JN: If someone had said to me on the set "what are you going to do for the poster." I would have said (laughing) "F*** you. Let's try to get this shot done." You have no idea that anyone's even going to like what you're doing.

SH: When did you first see the completed film? Or when did you guys finally say "This is it. This is what we're going with."

JL: It was somewhere around May 15 that we decided this is the 'locked' picture. So we made all of our editing choices by then. And then we were working on sound and music. But it was May 24 when we had our final tape that we were going to hand out to people, so they could just sit down and watch. We actually started giving out the film while it was in duplication, which it was in for a while because we were making hundreds of copies. There were a few people around town who we gave it to early.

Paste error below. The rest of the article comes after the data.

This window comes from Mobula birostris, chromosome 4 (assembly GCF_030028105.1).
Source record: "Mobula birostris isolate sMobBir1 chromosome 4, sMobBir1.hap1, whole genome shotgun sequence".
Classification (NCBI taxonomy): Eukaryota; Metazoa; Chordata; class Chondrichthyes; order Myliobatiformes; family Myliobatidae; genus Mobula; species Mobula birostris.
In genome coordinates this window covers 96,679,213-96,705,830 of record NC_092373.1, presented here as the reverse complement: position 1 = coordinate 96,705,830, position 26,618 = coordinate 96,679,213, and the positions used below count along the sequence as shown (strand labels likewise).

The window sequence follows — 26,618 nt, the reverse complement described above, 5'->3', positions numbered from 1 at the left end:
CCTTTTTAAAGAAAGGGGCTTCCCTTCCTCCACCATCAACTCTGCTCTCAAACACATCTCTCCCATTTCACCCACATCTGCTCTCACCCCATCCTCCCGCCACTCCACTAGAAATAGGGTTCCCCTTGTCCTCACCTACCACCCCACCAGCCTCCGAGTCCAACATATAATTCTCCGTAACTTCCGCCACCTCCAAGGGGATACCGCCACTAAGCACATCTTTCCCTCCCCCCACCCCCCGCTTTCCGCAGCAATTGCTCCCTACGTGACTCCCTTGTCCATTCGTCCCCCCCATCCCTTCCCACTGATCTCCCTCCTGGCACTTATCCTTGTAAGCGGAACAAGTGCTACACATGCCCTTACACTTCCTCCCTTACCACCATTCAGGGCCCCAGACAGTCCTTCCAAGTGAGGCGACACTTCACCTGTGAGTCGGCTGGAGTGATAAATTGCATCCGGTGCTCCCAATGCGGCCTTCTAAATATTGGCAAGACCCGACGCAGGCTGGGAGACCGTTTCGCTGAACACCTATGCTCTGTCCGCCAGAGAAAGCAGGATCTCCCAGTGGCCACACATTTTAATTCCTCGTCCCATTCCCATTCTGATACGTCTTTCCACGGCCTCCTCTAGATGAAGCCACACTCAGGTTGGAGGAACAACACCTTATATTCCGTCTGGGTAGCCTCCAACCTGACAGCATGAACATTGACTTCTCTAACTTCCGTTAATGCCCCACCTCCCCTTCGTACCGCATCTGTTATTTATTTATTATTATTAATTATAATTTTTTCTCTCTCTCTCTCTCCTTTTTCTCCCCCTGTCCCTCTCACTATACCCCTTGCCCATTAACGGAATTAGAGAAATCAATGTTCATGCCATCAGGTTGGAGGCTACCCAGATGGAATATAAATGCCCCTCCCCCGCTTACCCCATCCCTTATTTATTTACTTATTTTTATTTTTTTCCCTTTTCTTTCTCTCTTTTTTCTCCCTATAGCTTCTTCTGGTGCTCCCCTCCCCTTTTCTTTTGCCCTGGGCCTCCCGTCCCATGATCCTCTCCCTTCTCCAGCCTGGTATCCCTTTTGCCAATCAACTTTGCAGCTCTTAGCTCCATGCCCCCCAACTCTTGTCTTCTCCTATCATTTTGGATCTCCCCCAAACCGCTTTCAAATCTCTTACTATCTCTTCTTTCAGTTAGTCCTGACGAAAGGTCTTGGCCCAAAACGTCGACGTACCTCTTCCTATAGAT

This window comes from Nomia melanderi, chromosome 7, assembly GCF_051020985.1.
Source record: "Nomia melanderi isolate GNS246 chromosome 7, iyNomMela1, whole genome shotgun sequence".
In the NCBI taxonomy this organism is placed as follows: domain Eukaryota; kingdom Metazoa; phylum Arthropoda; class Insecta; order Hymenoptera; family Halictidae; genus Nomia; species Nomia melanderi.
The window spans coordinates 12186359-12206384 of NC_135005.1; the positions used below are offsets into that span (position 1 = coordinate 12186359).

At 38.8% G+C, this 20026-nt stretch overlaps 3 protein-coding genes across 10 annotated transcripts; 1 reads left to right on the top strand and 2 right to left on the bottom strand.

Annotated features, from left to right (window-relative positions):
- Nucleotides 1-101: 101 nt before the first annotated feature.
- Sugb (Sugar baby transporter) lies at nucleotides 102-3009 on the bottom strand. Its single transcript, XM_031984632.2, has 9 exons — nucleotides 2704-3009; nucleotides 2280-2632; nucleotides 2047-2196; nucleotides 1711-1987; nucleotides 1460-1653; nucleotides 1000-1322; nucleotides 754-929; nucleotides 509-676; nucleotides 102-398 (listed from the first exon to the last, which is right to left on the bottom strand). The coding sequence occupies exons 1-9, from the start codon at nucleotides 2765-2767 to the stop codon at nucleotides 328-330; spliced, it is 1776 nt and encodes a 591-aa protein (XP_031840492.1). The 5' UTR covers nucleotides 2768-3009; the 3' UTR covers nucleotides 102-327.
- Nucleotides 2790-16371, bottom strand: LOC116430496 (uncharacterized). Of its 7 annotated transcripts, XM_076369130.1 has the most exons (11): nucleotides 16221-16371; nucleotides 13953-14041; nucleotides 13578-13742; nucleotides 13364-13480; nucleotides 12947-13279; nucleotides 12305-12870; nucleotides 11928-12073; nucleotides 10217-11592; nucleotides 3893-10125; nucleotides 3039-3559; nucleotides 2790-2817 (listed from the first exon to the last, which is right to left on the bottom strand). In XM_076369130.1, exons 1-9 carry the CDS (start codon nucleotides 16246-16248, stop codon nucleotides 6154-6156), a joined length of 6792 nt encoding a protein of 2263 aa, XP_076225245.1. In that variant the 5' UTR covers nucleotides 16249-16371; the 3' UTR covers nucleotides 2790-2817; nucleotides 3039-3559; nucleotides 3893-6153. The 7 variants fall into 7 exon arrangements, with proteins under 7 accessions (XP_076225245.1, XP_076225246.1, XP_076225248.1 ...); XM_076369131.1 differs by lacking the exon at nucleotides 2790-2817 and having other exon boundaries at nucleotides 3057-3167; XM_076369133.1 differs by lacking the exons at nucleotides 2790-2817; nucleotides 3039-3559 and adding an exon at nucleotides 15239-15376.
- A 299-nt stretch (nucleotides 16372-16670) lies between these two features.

JN: Joseph's connections were a big part of that. I gave it to like two people, and one of them was my girlfriend.

SH: You guys had a write-up in Variety, and all of a sudden, the news was out. To me, the buzz sort of started with that.

JL: Yeah.

JN: That was a total Joseph-thing.

JL: I used to work at William Morris for an agent who represents Quentin Tarantino. He's the head of his department. And he was speaking to Michael Fleming one day and talking about it (GLIL). And about ten minutes later I got a call from Michael and he said "I'm running this in my Thursday dish column."

JN: He said "Do you want to be in Variety?", and you said "Yeah", and then the AP picked up Michael's column, then USA Today, NBC. And separately, my new-found manager at that point hooked us up with the Hollywood Reporter and CNN. So it was really hitting on two fronts.